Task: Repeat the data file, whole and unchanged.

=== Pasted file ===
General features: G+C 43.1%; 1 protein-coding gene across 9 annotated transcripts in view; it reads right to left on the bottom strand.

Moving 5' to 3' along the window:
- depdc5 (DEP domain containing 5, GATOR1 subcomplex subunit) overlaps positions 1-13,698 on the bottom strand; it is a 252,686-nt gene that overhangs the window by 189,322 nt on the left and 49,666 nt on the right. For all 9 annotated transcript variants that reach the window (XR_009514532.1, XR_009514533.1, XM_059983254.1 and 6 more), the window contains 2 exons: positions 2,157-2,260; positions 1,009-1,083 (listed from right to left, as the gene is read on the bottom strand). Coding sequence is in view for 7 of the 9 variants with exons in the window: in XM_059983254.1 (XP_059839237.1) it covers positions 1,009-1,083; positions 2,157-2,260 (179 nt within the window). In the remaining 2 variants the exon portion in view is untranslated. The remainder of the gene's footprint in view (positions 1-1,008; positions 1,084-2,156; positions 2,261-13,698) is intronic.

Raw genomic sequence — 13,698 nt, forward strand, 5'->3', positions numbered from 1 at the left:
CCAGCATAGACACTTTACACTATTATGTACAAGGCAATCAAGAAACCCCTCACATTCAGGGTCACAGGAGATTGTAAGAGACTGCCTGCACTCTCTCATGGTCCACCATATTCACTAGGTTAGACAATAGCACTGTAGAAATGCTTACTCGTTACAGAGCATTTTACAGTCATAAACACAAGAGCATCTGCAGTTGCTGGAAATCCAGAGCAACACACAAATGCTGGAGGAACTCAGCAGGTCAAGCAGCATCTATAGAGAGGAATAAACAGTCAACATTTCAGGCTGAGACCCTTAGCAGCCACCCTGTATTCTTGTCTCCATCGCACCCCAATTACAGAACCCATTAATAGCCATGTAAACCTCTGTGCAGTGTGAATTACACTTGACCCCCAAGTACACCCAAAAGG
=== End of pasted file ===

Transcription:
General features: G+C 43.1%; 1 protein-coding gene across 9 annotated transcripts in view; it reads right to left on the bottom strand.

Moving 5' to 3' along the window:
- depdc5 (DEP domain containing 5, GATOR1 subcomplex subunit) overlaps positions 1-13,698 on the bottom strand; it is a 252,686-nt gene that overhangs the window by 189,322 nt on the left and 49,666 nt on the right. For all 9 annotated transcript variants that reach the window (XR_009514532.1, XR_009514533.1, XM_059983254.1 and 6 more), the window contains 2 exons: positions 2,157-2,260; positions 1,009-1,083 (listed from right to left, as the gene is read on the bottom strand). Coding sequence is in view for 7 of the 9 variants with exons in the window: in XM_059983254.1 (XP_059839237.1) it covers positions 1,009-1,083; positions 2,157-2,260 (179 nt within the window). In the remaining 2 variants the exon portion in view is untranslated. The remainder of the gene's footprint in view (positions 1-1,008; positions 1,084-2,156; positions 2,261-13,698) is intronic.

Raw genomic sequence — 13,698 nt, forward strand, 5'->3', positions numbered from 1 at the left:
CCAGCATAGACACTTTACACTATTATGTACAAGGCAATCAAGAAACCCCTCACATTCAGGGTCACAGGAGATTGTAAGAGACTGCCTGCACTCTCTCATGGTCCACCATATTCACTAGGTTAGACAATAGCACTGTAGAAATGCTTACTCGTTACAGAGCATTTTACAGTCATAAACACAAGAGCATCTGCAGTTGCTGGAAATCCAGAGCAACACACAAATGCTGGAGGAACTCAGCAGGTCAAGCAGCATCTATAGAGAGGAATAAACAGTCAACATTTCAGGCTGAGACCCTTAGCAGCCACCCTGTATTCTTGTCTCCATCGCACCCCAATTACAGAACCCATTAATAGCCATGTAAACCTCTGTGCAGTGTGAATTACACTTGACCCCCAAGTACACCCAAAAGG